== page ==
Re-presenting Belton House

Sitting room setting in Belton's Marble Hall

The 3rd Earl Brownlow introduced some significant changes to mansion while it was in his care. In contrast to the formality of his predecessors, some of his designs were influenced by a desire to reflect domesticity and hospitality. And, for the first time this year, visitors are now able to experience this Victorian informality for themselves.

As part of the transformation, the Earl moved the mansion entrance from the grand Marble Hall to the West Courtyard door. It was an entrance on a more human scale that offered an inviting and intimate welcome.

The classical, rather austere Marble Hall was then transformed into a relaxed, typically Victorian sitting room, cluttered with comfortable armchairs, plants and occasional tables. 

Belton's Marble Hall has been furnished as a sitting room once again
Re-presenting Belton House, Lincolnshire
Belton's Marble Hall has been furnished as a sitting room once again

Substantial changes also took place in other areas of the house. The library was moved to the first floor and incorporated a study/morning room; the boudoir was decorated to the feminine tastes of Lady Brownlow, and the dining room was moved to its current location to display the Earl’s massive Hondecoeter paintings and locate it closer to the new mansion kitchens.  

Enjoy a seat and rest awhile in the Marble Hall

In 2017, Belton’s Curator considered ways of presenting the house as it would have been used by the 3rd Earl and his family. The Marble Hall has been furnished as a sitting room once again, with comfortable seating, books and magazines you’re welcome to sit and read – just as the family and their guests would have done in the late-19th-century.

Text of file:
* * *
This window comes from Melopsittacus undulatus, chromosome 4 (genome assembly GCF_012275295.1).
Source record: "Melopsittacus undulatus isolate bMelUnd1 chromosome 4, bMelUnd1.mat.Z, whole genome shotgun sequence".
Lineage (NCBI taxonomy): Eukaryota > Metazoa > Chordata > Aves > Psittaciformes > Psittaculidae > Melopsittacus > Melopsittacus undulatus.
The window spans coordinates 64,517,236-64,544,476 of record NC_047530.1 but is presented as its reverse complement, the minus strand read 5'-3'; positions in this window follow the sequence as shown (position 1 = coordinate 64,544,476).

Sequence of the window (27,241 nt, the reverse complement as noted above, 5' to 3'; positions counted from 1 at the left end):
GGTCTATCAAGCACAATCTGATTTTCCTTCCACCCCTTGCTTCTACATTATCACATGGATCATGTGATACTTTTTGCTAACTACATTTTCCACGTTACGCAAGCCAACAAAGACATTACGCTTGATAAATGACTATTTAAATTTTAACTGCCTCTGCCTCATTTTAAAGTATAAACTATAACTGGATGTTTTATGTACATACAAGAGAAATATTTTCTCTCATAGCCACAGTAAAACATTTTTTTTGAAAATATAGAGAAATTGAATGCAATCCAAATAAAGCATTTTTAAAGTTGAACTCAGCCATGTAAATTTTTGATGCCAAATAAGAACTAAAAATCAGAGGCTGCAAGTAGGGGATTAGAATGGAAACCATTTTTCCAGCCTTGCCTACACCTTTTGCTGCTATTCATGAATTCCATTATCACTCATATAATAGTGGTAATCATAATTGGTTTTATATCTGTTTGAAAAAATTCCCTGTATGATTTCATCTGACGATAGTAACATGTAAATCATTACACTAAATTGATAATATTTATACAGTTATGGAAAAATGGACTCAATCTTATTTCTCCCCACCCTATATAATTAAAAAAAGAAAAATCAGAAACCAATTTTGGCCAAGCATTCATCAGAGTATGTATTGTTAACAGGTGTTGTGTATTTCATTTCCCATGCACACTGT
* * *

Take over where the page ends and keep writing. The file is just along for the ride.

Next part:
Take a seat and rest awhile
Take a seat and rest awhile in the Marble Hall at Belton House, Lincolnshire
Take a seat and rest awhile

Creative Women

Each year we highlight a different aspect of Belton’s 300 year history and this year Creative Women tells the stories of four women whose lives, relationships and artistic talents are woven into the spirit of the place. 

Self-portrait by Nina Cust
Marble bust, Self'-portrait by Emmeline 'Nina' Mary Elizabeth Welby-Gregory, Mrs Henry John Cockayne-Cust (1867-1955)
Self-portrait by Nina Cust

On your visit through the mansion you can learn more about the creative talents of two of these women. Marian Alford and Nina Cust, embroiderer and sculptor respectively, received national recognition in their day for the quality of their work.  Both women married men destined to inherit Belton but who died before they could take up their titles. Pick up a self-led trail guide to follow their stories through displays of their work in the house.

Decorative hollyhock textile panel, needlework by Marian Alford
Hollyhock textile hanging at Belton House by Lady Marian Alford
Decorative hollyhock textile panel, needlework by Marian Alford

We’re also telling the stories of two other Creative Women, Sophia Cust and Florence Woolward, on a trail in the gardens.

Timed entry key to access Belton House

House keys 

Belton is packed full of treasures and bursting with history. To ensure you get the best experience, and to help protect the historic collection, entry to the house is by timed entry key.